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Transformer vs Potential divider Answered

Hi guys!

I got bored and decided to make a study table light using LED's. My setup consists of 4 LED's in an arm and 10 such arms in parallel. I actually designed it in view that the transformer i used converts 230v - 15v. But after it all finished, i found out that all my transformers are used up for other circuits. I was wondering, 

Can i use a potential divider for such simple circuits?

I approximated that if i place a 46K and a 3K resistor in series and take the voltage across the 3k resistor, i will have about 15 v.

What are the disadvantages of using such potential divider? 


That it wont work. :)

See, a volatge divider is not a trivial matter it you have a load on them.
Sure: It can be calculated quite easy what voltage you have over either resistor... But now if you add the LEDs or another load, you have that in parallel to the one resistor, which changes the total reistance of this part.
--> It will change considerably. especially since LEDs (and diodes in general) have a very low dynamic resistance. This means: As soon as they start conducting current, small changes in voltage result in big changes in current.
So think about them like something of a "nearly-short".
And a short in parallel to a resistor makes the resistor obsolete.

So a voltage-divider is NOT the way to go. BUT there is another simple way:
A series-resistor.
For simplicitys sake, i say a white LED uses 3V to function.
Also it is propably best if you design the circuitry for every arm individually: You can in theory switch every arm by itself on or off...

So lets get to work!
4 LEDs x 3V each = 12V accross the LEDs.
So you have to "loose" 230V-12V=218V over the resistor.
Only with those datas we cannot do that. We need to know the current needed for the LEDs. Normally thats 20mA (Adjust that value if your LEDs are power-LEDs and need more current!). Thats very important: The current is the thing to take a look at and NOT the voltage. Thats because the voltage is a result of the current in this situation...

So we have a Resistor-value of:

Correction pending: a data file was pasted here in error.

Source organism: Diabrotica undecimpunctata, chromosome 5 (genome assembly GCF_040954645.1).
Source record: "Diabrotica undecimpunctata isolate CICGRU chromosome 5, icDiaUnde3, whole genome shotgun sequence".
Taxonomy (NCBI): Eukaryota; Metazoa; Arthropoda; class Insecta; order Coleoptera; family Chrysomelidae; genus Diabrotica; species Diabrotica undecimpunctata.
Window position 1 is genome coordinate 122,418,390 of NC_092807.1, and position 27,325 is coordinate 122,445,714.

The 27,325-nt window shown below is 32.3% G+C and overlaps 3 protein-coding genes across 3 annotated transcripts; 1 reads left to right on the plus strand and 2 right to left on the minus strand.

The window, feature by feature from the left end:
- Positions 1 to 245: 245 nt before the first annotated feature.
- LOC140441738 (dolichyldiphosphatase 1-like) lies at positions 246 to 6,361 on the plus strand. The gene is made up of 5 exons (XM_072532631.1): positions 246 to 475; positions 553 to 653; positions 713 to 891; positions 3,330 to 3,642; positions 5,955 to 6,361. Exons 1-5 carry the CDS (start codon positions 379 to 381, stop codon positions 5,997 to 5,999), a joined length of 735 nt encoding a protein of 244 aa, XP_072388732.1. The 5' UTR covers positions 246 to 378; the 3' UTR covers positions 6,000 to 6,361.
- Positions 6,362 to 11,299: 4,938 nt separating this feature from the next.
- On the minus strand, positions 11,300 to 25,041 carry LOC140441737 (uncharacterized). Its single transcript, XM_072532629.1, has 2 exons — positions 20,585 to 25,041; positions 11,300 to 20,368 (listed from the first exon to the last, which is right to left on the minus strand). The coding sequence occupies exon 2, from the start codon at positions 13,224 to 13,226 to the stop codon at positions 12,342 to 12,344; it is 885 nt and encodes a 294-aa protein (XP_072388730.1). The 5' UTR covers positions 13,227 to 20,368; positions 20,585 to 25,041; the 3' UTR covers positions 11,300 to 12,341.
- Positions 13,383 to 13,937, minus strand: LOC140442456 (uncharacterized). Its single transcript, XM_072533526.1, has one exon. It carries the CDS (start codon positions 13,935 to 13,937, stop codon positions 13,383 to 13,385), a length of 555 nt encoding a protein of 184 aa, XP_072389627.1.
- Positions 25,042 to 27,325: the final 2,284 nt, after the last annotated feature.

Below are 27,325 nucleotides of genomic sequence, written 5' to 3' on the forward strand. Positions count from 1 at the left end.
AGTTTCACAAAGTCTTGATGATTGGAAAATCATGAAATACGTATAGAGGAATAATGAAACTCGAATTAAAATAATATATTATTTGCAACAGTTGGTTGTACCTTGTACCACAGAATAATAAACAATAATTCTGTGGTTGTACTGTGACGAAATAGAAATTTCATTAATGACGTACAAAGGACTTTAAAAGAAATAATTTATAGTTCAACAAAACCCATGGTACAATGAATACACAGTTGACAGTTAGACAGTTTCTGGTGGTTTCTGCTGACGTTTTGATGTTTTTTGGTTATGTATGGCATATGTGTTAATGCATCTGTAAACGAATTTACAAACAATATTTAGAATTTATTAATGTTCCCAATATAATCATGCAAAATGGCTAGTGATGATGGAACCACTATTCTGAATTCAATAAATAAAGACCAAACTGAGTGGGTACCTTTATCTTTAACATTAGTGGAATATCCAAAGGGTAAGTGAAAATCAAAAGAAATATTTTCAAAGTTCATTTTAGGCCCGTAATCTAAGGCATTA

R=U/I = 218V/0.02A=10900 Ohms. --> Make 11kOhms out of that or recalculate for another current...

So the circuitry looks like:
where --|>-- is a diode and --[xxx]-- is a reistor of the given value.

But dont forget the power!
A resistor is nothing more than a heating-element! So lets see that we dont fry that! :)

The dissipated power of the resistor is:
P=U*I = 218V*0.02A= 4.36Watt --> Go 5Watt for that resistor.
A normal 0.25W-Reistor will go up in smoke if you take that :)

So we have: around 4.36W waste-heat and "only" (12V*0.02A) 0.24W used energy in the LEDs.

And now you see the big disadvantage of the resistor versus the transformation of the voltage: A big ammount of energy is wasted in the resistor.
The more of the 230V you "use" over the LEDs, the better this proportion becomes.

As an example if you take 50 LEDs in series, that will dropp (if i go for 3.6V each LEDs and 100mA for Creee power-LEDs), that makes a resistor of 1.8kOhm, 18W used in the LEDs and 5W wasted as heat in the resistor.

BUT: Dont forget that LEDs use DC and not AC. so if you plan on hooking them up to the mains, be sure you rectify the AC and smooth it out with a really big capacitor.
As a rule of thumb you should have 1000uF for each ampere you use.
So with 20mA for the LEDs in each arm and 10 Arms that makes 200mA --> 200uF at least. Go for a 470uF if you ask me... :)
If you have 100mA in each arm, that would make 1000uF at least --> Go 2200uF if you ask me...
And since 16V is a common Capacitor-Voltage for electrolyte-Caps, you are in the green also there.